>> into Codestation, labled as something like "Maven repository artifacts" for
>> the current build life.
>>
>> Then I setup another build for Apache Geronimo CTS Server (the
>> porting/branches/* stuff).  This build was dependent upon the "Maven
>> repository artifacts" of the Geronimo Server build, and I configured those
>> artifacts to get installed on the build agents system in the same directory
>> that I configured the CTS Server build to use for its local maven
>> repository.  So again the repo started out empty, then got populated with
>> all of the outputs from the normal G build, and then the cts-server build
>> was started.  The build of the components and assemblies is normally fairly
>> quick and aside from some stuff in the private tck repo won't download muck
>> more stuff, because it already had most of its dependencies installed via
>> the Codestation dependency resolution.   Once the build finished, I
>> published to cts-server assembly artifacts back to Codestation under like
>> "CTS Server Assemblies" or something.
>>
>> Up until this point its normal builds, but now we have built the G server,
>> then built the CTS server (using the *exact* artifacts from the G server
>> build, even though each might have happened on a different build agent).
>>  And now we need to go and run a bunch of tests, using the *exact* CTS
>> server assemblies, produce some output, collect it, and once all of the
>> tests are done render some nice reports, etc.
>>
>> AHP supports setting up builds which contain "parallel" tasks, each of
>> those tasks is then performed by a build agent, they have fancy build agent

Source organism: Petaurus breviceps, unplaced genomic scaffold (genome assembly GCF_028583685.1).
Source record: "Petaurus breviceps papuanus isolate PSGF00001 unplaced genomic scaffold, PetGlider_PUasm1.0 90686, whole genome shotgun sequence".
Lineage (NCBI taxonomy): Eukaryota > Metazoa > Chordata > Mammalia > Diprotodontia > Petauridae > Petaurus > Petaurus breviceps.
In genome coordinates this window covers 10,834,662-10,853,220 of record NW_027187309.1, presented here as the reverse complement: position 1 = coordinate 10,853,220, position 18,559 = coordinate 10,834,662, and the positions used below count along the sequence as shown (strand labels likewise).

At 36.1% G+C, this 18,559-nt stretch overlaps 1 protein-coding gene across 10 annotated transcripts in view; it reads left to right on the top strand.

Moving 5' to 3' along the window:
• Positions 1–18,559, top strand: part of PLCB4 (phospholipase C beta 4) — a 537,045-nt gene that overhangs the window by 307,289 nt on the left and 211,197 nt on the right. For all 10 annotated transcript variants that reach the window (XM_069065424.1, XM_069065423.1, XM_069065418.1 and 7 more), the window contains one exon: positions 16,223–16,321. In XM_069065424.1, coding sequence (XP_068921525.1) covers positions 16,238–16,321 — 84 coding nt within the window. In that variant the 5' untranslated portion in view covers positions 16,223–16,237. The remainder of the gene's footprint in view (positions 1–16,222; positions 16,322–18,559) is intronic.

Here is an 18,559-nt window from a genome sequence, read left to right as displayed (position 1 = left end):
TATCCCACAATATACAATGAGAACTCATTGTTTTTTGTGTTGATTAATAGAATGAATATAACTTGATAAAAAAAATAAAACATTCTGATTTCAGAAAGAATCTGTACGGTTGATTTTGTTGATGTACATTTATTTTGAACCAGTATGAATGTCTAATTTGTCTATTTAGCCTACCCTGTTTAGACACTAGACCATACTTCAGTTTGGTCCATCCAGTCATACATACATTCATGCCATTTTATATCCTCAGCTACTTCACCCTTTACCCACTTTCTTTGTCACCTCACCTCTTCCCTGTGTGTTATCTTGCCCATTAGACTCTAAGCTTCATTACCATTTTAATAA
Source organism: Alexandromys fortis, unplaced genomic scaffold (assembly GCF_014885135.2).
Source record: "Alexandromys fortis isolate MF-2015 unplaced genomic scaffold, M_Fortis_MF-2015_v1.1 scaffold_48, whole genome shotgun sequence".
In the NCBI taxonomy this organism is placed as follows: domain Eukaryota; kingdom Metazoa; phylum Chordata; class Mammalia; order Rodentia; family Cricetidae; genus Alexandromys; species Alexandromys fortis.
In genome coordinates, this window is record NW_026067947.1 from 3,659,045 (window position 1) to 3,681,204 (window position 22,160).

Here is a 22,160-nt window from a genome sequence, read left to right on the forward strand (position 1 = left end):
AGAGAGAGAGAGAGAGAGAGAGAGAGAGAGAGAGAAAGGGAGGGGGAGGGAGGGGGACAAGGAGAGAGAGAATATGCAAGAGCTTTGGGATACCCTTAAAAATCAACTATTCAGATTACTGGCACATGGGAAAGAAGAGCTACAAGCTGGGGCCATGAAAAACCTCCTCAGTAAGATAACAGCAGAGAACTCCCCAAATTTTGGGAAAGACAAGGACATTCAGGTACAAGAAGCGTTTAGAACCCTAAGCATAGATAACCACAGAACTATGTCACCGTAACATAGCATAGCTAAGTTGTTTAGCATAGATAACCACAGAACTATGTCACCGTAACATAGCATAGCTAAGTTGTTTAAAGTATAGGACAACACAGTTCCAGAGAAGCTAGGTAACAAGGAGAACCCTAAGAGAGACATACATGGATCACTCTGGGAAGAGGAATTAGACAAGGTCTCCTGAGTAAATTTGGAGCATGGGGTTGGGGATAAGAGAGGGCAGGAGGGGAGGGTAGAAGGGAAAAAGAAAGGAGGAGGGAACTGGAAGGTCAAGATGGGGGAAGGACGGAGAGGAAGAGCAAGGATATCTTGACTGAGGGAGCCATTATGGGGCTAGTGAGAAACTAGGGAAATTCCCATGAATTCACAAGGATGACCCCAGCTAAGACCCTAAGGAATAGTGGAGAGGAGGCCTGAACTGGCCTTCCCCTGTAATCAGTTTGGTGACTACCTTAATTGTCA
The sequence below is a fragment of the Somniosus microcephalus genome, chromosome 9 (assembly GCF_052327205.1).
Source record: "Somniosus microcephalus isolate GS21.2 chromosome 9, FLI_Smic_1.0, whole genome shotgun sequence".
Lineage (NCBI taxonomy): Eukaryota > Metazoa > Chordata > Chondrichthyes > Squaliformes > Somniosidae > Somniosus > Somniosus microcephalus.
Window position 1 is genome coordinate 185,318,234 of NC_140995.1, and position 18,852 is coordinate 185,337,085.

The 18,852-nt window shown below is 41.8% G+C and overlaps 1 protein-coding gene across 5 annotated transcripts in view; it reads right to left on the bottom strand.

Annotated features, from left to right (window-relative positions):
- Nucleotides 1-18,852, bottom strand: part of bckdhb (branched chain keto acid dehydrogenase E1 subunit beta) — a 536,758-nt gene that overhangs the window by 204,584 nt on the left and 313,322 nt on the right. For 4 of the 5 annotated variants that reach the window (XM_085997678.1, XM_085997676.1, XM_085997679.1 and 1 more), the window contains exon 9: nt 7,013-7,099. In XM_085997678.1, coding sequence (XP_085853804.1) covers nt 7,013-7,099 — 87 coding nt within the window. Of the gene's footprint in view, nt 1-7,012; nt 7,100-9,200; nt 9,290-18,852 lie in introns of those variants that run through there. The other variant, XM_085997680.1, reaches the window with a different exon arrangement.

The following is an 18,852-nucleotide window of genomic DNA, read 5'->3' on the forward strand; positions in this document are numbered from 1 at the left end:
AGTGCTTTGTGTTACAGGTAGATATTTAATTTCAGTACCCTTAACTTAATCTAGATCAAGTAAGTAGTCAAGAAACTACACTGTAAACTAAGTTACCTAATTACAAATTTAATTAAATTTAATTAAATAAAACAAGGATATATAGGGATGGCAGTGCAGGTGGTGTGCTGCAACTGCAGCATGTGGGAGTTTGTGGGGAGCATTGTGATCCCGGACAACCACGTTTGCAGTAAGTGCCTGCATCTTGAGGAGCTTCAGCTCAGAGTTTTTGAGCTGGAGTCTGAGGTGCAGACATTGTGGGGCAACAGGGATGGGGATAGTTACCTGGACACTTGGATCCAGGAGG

>> selection stuff, but for my needs I had basically 2 groups, one group for
>> running the server builds, and then another for running the tests.  I only
>> set aside like 2 agents for builds and the rest for tests.  Oh, I forgot to
>> mention that I had 2 16x 16g AMD beasts all running CentOS 5, each with
>> about 10-12 Xen virtual machines running internally to run build agents.
>>  Each system also had a RAID-0 array setup over 4 disks to help reduce disk
>> io wait, which was as I found out the limiting factor when trying to run a
>> ton of builds that all checkout and download artifacts and such.
>>
>> I helped the AHP team add a new feature which was an parallel iterator
>> task, so you define *one* task that internally fires off n parallel tasks,
>> which would set the iteration number, and leave it up to the build logic to
>> pick what to do based on that index.  The alternative was a unwieldy set of
>> like 200 tasks in their UI which simply didn't work at all.  You might have
>> notice an "iterations.xml" file in the tck-testsuite directory, this was was
>> was used to take an iteration number and turn it into what tests we actually
>> run.  The <iteration> bits are order sensitive in that file.
>>
>> Soooo, after we have a CTS Server for a particular G Server build, we can
>> no go an do "runtests" for a specific set of tests (defined by an
>> iteration)... this differed from the other builds above a little, but still
>> pulled down artifacts, the CTS Server assemblies (only the assemblies and
>> the required bits to run the geronimo-maven-plugin, which was used to
>> geronimo:install, as well as used by the tck itself to fire up the server
>> and so on).  The key thing here, with regards to the maven configuration
>> (besides using that custom Codestation populated repository) was that the
>> builds were run *offline*.
>>
>> After runtests completed, the results are then soaked up (the stuff that
>> javatest pukes out with icky details, as well as the full log files and
>> other stuff I can recall) and then pushed back into Codestation.
>>
>> Once all of the iterations were finished, another task fires off which
>> generates a report.  It does this by downloading from Codestation all of the
>> runtests outputs (each was zipped I think), unzips them one by one, run some
>> custom goo I wrote (based some of the concepts from original stuff from the